Coober Pedy – The Opal Capital Of Australia

Coober Pedy - The Opal Capital Of Australia - Optimized blue ocean1 - Getting Down Under spring, temperatures, Weather

Coober Pedy is without a doubt one of the most unique outback destinations in Australia.

Set in a stark arid landscape often compared to Mars, this outback mining town where many people live underground is the source of most of the world’s precious opal production.

Coober Pedy is located about 850 kilometres north of Adelaide in remote outback Australia.

The name Coober Pedy comes from a local indigenous language, Kupa meaning ‘white man’ and Piti meaning ‘hole’, and translates as ‘white fellas hole in the ground’, reflecting the fact that Coober Pedy is the Opal Capital of Australia and the world. It also reflects the fact many residents live in homes excavated underground due to the extreme climatic conditions of the area.

Opal mining commenced in Coober Pedy in 1915 and continues today. In that time the outback town has evolved in to one of the most unique places in Australia and perhaps the world.

A cosmopolitan town of 3,500 inhabitants from over 45 different nationalities, it is today a relaxed and friendly town characterised by cultural tolerance, diversity and acceptance.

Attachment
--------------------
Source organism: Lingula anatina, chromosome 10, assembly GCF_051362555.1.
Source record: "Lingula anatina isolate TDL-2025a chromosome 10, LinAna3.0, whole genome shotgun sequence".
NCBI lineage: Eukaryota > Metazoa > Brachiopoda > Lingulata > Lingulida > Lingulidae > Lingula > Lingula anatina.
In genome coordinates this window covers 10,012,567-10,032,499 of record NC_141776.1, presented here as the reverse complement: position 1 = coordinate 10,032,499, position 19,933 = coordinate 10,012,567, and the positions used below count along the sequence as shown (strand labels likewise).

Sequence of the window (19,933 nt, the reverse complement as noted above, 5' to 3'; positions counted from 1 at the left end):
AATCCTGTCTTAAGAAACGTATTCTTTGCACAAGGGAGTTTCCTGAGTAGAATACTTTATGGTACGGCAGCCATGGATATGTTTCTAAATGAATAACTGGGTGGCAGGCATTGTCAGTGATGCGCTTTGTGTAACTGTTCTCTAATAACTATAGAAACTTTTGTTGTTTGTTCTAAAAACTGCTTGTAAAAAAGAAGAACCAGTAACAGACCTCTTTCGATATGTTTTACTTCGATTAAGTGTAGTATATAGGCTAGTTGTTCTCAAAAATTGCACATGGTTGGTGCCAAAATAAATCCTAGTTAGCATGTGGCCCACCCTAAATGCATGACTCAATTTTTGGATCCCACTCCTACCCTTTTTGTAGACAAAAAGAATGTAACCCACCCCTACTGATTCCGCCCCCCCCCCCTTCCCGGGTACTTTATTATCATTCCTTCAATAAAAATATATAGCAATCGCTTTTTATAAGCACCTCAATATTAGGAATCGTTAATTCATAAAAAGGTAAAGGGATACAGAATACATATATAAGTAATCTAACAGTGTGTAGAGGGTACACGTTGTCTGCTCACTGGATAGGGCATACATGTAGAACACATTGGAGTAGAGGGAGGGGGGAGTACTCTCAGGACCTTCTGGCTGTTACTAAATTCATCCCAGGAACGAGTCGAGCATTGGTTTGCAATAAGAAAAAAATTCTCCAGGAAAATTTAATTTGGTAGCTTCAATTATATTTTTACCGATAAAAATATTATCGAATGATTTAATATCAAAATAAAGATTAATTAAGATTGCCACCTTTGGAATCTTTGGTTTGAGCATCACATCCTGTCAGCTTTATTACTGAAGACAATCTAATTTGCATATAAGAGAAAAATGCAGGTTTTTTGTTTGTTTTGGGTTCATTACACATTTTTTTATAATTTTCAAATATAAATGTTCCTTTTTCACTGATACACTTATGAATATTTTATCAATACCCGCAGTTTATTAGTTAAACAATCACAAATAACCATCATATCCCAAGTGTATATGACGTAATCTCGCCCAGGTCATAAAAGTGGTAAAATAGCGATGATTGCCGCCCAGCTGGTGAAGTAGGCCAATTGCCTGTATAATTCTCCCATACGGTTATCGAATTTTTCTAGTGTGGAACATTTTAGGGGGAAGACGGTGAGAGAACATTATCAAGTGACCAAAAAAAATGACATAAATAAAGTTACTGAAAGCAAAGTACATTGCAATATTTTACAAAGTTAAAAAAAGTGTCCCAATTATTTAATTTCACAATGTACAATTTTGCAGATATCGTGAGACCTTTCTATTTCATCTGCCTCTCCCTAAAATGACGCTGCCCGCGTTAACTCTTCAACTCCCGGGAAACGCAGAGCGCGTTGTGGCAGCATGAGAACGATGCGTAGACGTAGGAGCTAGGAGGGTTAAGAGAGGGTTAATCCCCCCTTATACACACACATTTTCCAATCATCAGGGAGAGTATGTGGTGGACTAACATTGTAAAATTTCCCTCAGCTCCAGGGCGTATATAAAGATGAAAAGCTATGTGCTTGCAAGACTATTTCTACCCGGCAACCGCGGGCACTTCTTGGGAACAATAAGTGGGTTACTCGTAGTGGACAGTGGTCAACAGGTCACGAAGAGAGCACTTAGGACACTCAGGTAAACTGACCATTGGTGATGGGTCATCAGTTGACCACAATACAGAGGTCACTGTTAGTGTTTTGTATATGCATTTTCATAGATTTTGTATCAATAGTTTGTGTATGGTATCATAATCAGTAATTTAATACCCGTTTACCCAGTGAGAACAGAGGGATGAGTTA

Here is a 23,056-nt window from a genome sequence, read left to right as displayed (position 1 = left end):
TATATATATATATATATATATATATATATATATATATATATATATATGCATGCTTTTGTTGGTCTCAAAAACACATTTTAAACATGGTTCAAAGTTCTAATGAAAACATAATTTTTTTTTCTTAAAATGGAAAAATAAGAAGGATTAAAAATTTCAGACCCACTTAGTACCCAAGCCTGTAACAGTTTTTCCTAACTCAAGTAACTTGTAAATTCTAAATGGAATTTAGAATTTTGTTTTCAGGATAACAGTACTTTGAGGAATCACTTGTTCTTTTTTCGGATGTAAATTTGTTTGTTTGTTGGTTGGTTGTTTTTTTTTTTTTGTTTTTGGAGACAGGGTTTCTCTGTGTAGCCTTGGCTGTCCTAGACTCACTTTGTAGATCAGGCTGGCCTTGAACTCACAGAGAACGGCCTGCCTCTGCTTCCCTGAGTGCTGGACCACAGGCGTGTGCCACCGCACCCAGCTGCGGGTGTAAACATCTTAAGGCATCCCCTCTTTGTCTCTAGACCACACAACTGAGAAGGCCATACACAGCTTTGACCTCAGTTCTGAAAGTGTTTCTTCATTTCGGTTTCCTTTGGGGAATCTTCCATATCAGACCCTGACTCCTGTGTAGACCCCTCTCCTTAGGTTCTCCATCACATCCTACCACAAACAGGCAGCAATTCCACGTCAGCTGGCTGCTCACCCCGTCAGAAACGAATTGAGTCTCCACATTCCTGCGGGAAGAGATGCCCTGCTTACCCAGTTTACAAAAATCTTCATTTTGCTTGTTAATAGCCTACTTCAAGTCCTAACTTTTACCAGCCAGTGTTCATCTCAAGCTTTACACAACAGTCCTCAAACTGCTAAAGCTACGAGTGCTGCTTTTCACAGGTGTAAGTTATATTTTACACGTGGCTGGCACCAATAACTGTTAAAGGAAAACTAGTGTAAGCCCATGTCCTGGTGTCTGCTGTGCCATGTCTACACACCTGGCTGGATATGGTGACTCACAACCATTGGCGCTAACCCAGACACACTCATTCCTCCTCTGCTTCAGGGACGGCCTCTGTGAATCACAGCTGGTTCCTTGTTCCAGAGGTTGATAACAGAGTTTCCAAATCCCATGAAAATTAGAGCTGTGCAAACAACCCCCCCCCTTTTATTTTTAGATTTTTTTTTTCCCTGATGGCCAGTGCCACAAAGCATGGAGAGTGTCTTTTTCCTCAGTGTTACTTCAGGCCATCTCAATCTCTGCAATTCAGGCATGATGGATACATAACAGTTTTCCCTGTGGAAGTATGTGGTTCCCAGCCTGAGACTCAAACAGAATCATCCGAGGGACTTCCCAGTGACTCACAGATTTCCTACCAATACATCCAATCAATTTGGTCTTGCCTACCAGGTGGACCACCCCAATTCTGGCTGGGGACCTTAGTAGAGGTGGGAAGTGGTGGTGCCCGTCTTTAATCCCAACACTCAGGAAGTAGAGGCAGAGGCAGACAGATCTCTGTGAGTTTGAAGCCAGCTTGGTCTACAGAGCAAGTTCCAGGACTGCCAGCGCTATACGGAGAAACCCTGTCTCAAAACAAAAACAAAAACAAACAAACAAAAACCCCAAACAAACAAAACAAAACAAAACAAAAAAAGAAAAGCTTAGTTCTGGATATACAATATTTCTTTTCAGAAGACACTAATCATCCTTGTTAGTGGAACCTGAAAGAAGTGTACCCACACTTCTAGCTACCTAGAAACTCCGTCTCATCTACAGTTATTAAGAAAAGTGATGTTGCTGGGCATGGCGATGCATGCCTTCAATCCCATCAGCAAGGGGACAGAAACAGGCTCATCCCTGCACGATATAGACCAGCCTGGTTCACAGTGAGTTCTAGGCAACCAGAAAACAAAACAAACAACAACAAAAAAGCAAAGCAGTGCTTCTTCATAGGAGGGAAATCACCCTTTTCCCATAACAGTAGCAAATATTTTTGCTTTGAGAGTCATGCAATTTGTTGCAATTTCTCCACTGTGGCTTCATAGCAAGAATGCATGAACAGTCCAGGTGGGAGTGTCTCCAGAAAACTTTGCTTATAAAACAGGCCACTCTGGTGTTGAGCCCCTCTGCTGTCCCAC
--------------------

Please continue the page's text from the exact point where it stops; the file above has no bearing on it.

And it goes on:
Apart from opal production, Coober Pedy is known for its unique style of underground living.

Visitors can find a range of underground accommodation in addition to above ground accommodation for those who prefer it. There are many often luxurious underground homes to explore in addition to underground shops, museums, art galleries and mines.

Coober Pedy enjoys a typical semi-desert climate.

Between April and October the weather is pleasant, with mild daytime temperatures of 16 to 20 C but cold desert nights. From November to March, summer temperatures are hot and range from 35 to 45 C, and occasionally reach as high as 50 C.

No wonder the locals prefer to live in the relative comfort of underground homes! Annual rainfall is unpredictable and minimal at an average of around 175 millimetres.

Opal was first found on the surface at Coober Pedy in 1915, while the New Colorado Prospecting Syndicate consisting of Jim Hutchison, his son William Hutchison, P Winch and M McKenzie were searching unsuccessfully for gold south in the area.



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    Coober Pedy is a fascinating place but I suspect anyone who emigrated there from the UK would think, in the altered words of Ray Winstone in The Proposition “Coober Pedy…what fresh hell is this?” It is pretty rough and ready.